Review of "True Equitation," short story by Caitlyn Santi
Summary:Tuscany, Italy 1341.
Have you ever wondered who first turned dancing with horses into a dressage competition? Or maybe how the arena letters got their order? This short story is an enchanting ride through history to a time and place where most men considered themselves experts in all things, they were harsh riders and considered horses as merely tools of transportation. In this time when women working with horses was frowned upon by society, will one young woman teach the men a thing or two about about True Equitation?
Without a doubt Santi has considerable knowledge in the equestrian area. However, the historical value of this short story seems to stop there. Not only is it completely implausible that a woman publicly display herself in such a fashion but even more unrealistic is the fact that the knights (men) would create a competition with such loose contestant rules.
I get that it's supposed to have a fantasy feel. But there are dozens of writing devices the author could have employed in order to tell the story in a more "realistic" fashion while still driving the same point home. For example, why not pretend to be a man until the very end? But to choose what was, essentially, the easiest way out told me the author's main interest was in the horse moves.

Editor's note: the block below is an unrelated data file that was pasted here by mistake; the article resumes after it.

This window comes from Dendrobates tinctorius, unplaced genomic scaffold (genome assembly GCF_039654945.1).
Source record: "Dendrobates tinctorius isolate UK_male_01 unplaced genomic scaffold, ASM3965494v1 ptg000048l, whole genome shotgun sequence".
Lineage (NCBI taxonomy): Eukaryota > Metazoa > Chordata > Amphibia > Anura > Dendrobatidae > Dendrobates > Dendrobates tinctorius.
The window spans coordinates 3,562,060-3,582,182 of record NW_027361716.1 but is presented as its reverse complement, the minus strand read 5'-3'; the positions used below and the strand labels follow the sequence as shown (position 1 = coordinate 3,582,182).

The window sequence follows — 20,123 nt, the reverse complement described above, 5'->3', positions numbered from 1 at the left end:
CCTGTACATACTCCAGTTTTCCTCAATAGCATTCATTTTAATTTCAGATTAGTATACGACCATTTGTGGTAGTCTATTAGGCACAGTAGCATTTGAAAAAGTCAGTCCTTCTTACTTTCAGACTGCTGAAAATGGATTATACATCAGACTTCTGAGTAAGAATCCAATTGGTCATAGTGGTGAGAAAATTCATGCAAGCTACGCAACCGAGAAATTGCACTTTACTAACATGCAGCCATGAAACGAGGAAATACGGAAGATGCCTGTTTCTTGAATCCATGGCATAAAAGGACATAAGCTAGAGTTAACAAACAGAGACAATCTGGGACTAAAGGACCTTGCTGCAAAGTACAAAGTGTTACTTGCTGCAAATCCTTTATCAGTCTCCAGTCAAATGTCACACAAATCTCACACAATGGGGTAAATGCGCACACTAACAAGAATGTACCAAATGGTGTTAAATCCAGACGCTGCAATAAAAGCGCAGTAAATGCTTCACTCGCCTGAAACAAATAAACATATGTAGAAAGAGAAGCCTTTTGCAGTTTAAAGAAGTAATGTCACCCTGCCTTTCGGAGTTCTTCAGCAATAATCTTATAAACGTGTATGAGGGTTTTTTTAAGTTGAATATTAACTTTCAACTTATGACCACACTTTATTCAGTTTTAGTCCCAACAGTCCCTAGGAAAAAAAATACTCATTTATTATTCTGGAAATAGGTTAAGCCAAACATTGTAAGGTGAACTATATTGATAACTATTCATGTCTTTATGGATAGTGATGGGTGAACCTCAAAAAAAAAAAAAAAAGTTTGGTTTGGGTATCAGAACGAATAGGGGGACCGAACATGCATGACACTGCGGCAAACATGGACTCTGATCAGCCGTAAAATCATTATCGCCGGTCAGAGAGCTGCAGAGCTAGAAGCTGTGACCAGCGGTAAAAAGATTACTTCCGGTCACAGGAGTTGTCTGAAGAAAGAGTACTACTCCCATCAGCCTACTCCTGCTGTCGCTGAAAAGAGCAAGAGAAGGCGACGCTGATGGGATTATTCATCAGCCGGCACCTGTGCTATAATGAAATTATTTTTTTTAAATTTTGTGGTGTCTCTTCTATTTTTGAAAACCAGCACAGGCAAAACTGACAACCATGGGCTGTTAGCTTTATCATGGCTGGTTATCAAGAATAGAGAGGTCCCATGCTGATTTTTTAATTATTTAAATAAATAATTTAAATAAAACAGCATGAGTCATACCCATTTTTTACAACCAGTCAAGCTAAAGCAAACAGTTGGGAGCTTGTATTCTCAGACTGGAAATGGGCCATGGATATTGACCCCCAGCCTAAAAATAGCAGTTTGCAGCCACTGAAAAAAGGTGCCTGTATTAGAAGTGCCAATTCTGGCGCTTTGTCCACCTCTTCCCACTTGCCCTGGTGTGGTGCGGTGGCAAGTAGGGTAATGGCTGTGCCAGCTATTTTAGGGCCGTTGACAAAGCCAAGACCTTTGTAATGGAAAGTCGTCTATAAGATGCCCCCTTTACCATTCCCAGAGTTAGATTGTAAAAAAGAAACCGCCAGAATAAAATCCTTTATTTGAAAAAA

This story is riddled with grammatical error and indentation problems. Grammar I can gloss over but indentation issues made the dialogue difficult to follow. At several points a whole conversation between multiple characters was had in a single paragraph.
There is value in this work in that I did learn something about historical horse treatment and practices. I think with some polish, this could actually be the first in an interesting short story series. As it stands right now, however, the cons outweigh the pros.
Review by Alain Gomez
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